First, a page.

copied data drive has more files than original

Hewlett-packard / Hp pavilion tx2000 notebo...
January 30, 2012 at 23:50:06
Specs: 7 ultimate 32bit, 2.9 GHz quad / 4gig
In a nutshell, I have an internal slave drive for data, it contains nothing more than my games, music, movies, photos, setup fles.....just data.
Anyhow, it was approaching 90% full, so decided to buy a 3rd drive. What I tend to do, is copy everything over (keep files on a fresh drive to minimise breakdowns), then format the original slave for new stuff.
Well after windows finished transferring it all over, I compared the drives for verification, and noticed the new drive had 20gb less data on it (both drives are identical in size, brand etc), yet it also contained MORE files than the original.
without checking thousands upon thousands of data, how is that possible, and is there a quick way to see what's missing/added?
Both drives have the option to compress selected, and I did nothing more than highlight everything, and copy it over.

(This is not related to my earlier post of transfering operating system, this is a result of doing some maintanence after OS drive died)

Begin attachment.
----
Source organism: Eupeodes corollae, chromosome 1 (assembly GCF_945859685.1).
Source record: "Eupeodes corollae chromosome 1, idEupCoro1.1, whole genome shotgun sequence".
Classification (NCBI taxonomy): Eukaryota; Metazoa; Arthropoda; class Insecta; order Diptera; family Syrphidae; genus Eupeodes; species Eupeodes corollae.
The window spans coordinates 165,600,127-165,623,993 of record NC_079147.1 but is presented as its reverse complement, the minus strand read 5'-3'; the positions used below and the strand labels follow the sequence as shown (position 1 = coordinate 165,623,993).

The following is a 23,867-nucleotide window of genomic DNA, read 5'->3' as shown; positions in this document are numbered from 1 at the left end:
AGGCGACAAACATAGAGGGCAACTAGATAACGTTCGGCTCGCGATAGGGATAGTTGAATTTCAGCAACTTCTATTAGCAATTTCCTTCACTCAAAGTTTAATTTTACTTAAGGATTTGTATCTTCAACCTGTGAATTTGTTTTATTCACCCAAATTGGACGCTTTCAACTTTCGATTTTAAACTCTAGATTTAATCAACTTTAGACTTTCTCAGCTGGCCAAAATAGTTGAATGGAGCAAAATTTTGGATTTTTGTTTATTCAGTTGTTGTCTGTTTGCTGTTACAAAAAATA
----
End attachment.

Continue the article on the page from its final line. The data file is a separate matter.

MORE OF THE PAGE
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January 31, 2012 at 04:13:59
Check your "System Restore" settings. System Restore stores restore points on all drives for which SR is enabled, but since the restore points are in a hidden folder, that folder doesn't get copied accross to your new drive (since you can't select it because it's hidden).

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January 31, 2012 at 07:28:18
I can't answer you original question because there are too many variables. Type of file system in use is one.

Breakdown of hardware is only one of the many risks that can make your files disappear. Fire, theft, user error, power surges, etc. can all play a part.

What I will advise you to do is to change your practice of maintaining ONLY one copy of your personal files. You are playing Russian roulette with the data. You should always maintain at least TWO copies of any date you wish to retain.

You can use two hard drives (internal + external) External + burn to optical drive, or use an off site backup service.

You have been lucky so far. When your luck runs out you will be back here begging to help. Don't let that happen.

The more important the files the more diligent you must be. Photos are not replaceable so they should be guarded more closely.

I also recommend that you NOT use compression to store the files. If you make a complete image of your primary hard drive compression is OK. However, photos, music, etc are already compressed files. Little can be gained and access is much more limited. Simply copy those types of files.

I prefer using optical disks for archival purposes. DVDR disks are cheap and once made, can be easily duplicated for even more security.

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